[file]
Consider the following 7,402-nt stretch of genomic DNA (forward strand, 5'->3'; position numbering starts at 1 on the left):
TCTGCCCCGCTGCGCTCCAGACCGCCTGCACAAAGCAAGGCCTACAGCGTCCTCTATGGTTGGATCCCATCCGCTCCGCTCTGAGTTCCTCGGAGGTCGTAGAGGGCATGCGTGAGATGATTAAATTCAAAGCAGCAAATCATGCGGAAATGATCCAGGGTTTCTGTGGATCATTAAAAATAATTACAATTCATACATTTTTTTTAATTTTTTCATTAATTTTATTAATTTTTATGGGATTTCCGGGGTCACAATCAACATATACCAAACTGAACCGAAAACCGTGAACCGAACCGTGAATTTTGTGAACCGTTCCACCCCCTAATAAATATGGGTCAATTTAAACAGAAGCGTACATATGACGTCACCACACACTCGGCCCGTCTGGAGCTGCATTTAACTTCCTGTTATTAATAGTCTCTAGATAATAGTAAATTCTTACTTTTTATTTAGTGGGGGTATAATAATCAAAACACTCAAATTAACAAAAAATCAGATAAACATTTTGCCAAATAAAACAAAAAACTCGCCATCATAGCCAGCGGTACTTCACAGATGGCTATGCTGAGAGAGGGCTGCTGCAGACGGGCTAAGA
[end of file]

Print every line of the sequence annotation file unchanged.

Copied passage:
Consider the following 7,402-nt stretch of genomic DNA (forward strand, 5'->3'; position numbering starts at 1 on the left):
TCTGCCCCGCTGCGCTCCAGACCGCCTGCACAAAGCAAGGCCTACAGCGTCCTCTATGGTTGGATCCCATCCGCTCCGCTCTGAGTTCCTCGGAGGTCGTAGAGGGCATGCGTGAGATGATTAAATTCAAAGCAGCAAATCATGCGGAAATGATCCAGGGTTTCTGTGGATCATTAAAAATAATTACAATTCATACATTTTTTTTAATTTTTTCATTAATTTTATTAATTTTTATGGGATTTCCGGGGTCACAATCAACATATACCAAACTGAACCGAAAACCGTGAACCGAACCGTGAATTTTGTGAACCGTTCCACCCCCTAATAAATATGGGTCAATTTAAACAGAAGCGTACATATGACGTCACCACACACTCGGCCCGTCTGGAGCTGCATTTAACTTCCTGTTATTAATAGTCTCTAGATAATAGTAAATTCTTACTTTTTATTTAGTGGGGGTATAATAATCAAAACACTCAAATTAACAAAAAATCAGATAAACATTTTGCCAAATAAAACAAAAAACTCGCCATCATAGCCAGCGGTACTTCACAGATGGCTATGCTGAGAGAGGGCTGCTGCAGACGGGCTAAGA